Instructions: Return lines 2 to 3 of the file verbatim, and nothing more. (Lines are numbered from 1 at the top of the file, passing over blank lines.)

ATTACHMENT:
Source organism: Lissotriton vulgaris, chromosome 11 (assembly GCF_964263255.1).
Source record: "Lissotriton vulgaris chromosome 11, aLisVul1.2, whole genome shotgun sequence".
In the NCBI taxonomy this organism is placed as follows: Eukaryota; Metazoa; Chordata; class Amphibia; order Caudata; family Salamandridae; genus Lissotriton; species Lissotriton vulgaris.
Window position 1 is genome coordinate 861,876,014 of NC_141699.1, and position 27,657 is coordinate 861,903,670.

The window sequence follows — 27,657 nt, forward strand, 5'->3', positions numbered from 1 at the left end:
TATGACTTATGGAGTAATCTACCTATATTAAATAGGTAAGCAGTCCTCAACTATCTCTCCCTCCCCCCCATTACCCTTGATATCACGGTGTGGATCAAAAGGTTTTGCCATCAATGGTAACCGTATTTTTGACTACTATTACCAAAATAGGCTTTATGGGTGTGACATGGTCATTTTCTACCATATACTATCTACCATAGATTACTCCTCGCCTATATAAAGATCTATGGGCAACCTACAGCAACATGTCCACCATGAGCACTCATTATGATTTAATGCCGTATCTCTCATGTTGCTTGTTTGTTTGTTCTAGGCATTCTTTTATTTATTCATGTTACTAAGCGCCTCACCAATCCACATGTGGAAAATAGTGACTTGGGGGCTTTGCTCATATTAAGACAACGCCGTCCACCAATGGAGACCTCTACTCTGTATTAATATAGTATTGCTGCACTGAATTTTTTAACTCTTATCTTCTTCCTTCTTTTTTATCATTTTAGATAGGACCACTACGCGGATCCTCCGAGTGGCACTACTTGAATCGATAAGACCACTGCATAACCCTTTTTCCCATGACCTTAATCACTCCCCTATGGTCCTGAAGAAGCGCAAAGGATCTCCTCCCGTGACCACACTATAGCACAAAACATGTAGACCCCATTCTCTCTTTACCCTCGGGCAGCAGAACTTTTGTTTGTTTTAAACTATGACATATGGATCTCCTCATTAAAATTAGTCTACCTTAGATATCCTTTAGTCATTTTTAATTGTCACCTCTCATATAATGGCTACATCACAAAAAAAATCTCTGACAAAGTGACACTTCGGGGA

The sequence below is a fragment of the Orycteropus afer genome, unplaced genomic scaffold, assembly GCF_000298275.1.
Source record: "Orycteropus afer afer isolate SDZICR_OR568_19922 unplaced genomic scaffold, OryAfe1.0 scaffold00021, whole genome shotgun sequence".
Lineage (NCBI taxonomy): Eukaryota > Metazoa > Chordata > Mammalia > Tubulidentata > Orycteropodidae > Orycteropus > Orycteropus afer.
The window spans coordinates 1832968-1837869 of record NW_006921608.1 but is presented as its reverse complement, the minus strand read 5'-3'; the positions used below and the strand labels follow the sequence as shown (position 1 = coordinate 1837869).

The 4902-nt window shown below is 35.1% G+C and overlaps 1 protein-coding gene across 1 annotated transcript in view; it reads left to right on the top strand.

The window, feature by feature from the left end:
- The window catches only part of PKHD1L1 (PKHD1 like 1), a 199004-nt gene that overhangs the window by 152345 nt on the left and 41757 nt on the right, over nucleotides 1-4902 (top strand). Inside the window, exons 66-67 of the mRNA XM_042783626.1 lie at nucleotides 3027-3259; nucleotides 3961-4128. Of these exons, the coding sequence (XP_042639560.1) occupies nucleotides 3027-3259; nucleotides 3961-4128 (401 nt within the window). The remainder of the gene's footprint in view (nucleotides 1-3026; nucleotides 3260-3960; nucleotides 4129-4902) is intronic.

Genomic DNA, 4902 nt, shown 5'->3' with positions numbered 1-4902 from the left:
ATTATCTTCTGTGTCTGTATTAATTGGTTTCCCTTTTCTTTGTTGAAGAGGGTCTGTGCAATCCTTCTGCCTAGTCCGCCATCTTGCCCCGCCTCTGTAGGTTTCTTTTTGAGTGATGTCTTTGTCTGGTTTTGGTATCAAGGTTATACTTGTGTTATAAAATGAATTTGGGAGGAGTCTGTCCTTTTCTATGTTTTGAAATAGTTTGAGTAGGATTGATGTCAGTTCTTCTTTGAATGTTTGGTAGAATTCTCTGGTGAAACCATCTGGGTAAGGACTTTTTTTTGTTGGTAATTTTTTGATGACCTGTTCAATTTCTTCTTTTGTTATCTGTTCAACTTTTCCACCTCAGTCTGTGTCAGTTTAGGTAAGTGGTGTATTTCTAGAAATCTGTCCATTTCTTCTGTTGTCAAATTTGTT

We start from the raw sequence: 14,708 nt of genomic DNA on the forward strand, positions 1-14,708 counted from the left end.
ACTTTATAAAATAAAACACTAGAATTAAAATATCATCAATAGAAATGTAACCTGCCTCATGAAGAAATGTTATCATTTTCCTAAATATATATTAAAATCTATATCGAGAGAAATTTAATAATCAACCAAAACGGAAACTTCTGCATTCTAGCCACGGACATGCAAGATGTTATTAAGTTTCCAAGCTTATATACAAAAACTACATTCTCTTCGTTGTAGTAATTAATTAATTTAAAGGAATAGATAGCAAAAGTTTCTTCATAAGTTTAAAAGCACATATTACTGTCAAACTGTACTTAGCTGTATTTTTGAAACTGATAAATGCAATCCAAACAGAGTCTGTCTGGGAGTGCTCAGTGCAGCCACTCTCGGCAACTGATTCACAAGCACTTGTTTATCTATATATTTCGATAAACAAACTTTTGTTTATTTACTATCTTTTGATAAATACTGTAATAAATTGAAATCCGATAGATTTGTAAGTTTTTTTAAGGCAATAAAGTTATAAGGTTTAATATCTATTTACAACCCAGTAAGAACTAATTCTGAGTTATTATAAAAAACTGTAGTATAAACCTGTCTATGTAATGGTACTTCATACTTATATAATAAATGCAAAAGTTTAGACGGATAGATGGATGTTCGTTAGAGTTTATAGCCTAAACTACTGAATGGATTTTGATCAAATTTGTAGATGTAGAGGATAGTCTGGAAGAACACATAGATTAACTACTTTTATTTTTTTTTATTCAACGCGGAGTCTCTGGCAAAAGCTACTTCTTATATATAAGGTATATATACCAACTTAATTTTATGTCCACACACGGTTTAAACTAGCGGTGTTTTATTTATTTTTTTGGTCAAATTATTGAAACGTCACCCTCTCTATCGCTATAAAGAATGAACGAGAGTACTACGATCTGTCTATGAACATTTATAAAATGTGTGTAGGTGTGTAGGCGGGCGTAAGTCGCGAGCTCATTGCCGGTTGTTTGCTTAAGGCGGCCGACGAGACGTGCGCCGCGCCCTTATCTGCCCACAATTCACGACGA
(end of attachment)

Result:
Source record: "Lissotriton vulgaris chromosome 11, aLisVul1.2, whole genome shotgun sequence".
In the NCBI taxonomy this organism is placed as follows: Eukaryota; Metazoa; Chordata; class Amphibia; order Caudata; family Salamandridae; genus Lissotriton; species Lissotriton vulgaris.